Life of Riley
There is, of course, such a thing as the English Drawing Room play. But how about the English Garden Play? Such is the effective genre of this comedy by Alan Ayckbourn, who sets "Life of Riley" in a number of gardens (with the occasional indoors scene, though these too are played on an out-of-doors style set).
Helming this production for Zeitgeist Stage Company, director David J. Miller embraces a sense of the bucolic and plays the outward calm of the British against the grinding passions the characters keep bottled up. Miller’s scenic design evokes the play’s garden settings and, together with Michael Clark Wonson’s lighting, makes one feel rather like one is enjoying a mild English afternoon in many of the scenes. But don’t be fooled about the deeper currents that are at work: Double standards, gender roles, and a sometimes fussy relationship to time -- the measure of our mortality -- all add to an underlying sense of angst.
"Life of Riley" also partakes of another genre, that of the "absent title character," such as Kevin Elyot’s "My Night with Reg." Like Reg, Riley -- his first name is George -- has a tremendous effect on those in his social circle. Though we do not glimpse Riley directly, we get something of a sense of him from the gravitational effect he, not unlike the planet Jupiter, has on everyone around him.
Riley’s oldest and closest friend is Jack (Victor Shopov), a doting dad to his daughter Tilly (Alana Osborn-Lief), though he has, in recent months, been stepping out on his wife Tamsin (Shelley Brown). Tamsin has been cast in a play together with Kathryn (Maureen Adduci) and her husband Colin (Peter Brown), who is a doctor -- in fact, he’s Riley’s doctor. When Colin lets slip to Kathryn that Riley has cancer and is going to die in a few months, word is all over their tight-knit little circle in a flash.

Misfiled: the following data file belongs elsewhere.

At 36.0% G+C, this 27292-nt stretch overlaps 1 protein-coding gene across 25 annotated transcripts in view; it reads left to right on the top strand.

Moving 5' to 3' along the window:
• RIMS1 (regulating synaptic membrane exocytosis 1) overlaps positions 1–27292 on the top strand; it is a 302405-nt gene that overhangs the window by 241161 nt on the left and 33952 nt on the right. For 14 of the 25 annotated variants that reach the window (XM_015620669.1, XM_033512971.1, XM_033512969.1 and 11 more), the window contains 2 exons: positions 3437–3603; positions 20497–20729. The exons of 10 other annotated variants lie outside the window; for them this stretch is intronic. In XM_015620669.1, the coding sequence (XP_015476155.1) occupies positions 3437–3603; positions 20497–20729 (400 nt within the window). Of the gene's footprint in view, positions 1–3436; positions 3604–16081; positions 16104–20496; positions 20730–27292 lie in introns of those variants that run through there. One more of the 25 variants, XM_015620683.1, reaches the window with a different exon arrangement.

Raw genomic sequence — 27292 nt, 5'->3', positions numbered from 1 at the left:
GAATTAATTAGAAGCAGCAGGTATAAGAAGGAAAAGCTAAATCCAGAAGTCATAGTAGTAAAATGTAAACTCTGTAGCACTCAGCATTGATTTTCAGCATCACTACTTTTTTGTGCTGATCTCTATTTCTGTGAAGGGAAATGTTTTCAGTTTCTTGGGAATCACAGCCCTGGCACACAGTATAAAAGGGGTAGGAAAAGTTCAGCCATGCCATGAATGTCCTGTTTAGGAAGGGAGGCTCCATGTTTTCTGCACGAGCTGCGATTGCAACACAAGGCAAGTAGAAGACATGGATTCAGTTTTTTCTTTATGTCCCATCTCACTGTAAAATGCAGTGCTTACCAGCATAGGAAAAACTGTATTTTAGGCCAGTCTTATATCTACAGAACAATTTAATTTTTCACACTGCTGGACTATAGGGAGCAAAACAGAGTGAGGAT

Looking for something to offer Riley as a distraction from his impending mortality, the friends make use of a cast defection to offer Riley a part in the play. That’s when old flames (Riley and Kathryn) and new ones (Riley and the seething Tamsin) start to crackle, provoking Colin and even Jack to heights of worry and even rage.
We are also introduced to Riley’s ex-wife, Monica (Angela Smith), who has done her best to break things off cleanly and for good with Riley. His illness tugs at her, though, and she responds out of sympathy, putting at risk her relationship with Simeon (Brooks Reeves), an earnest and slightly dour farmer whom Monica says, with no little relief, that she can "read like a book," in contrast to Riley’s often inscrutable affect.
Ayckbourn’s script weaves and binds story threads expertly, and braids strands of drama and farce into a unified whole. He gives himself the time, and the creative canvas, to allow his characters and the plot to roil and gyrate. What that means is that this is a long and chatty play, replete with sexual electricity but also with a moseying Englishness. It’s a charming thing, in a way; a scent of lavender clings to the two and a half hour running time, and it feels like the play is paced with deliberate dedication to resist being rushed. It’s a far cry from the more fashionably hard-charging plays of which we see so much. Depending on your taste, or even your mood, that could seem a blessing... or not. At the same time, there’s a cinematic cleverness in how multiple settings are depicted at the same time simply by having cast members who are supposedly in one locale sit right next to cast-mates meant to be across town.
There’s only one real gripe here: The cast attempt English accents, a choice that proves distracting instead of realistic. The play would lose nothing if the actors were simply allowed to speak in their usual manners.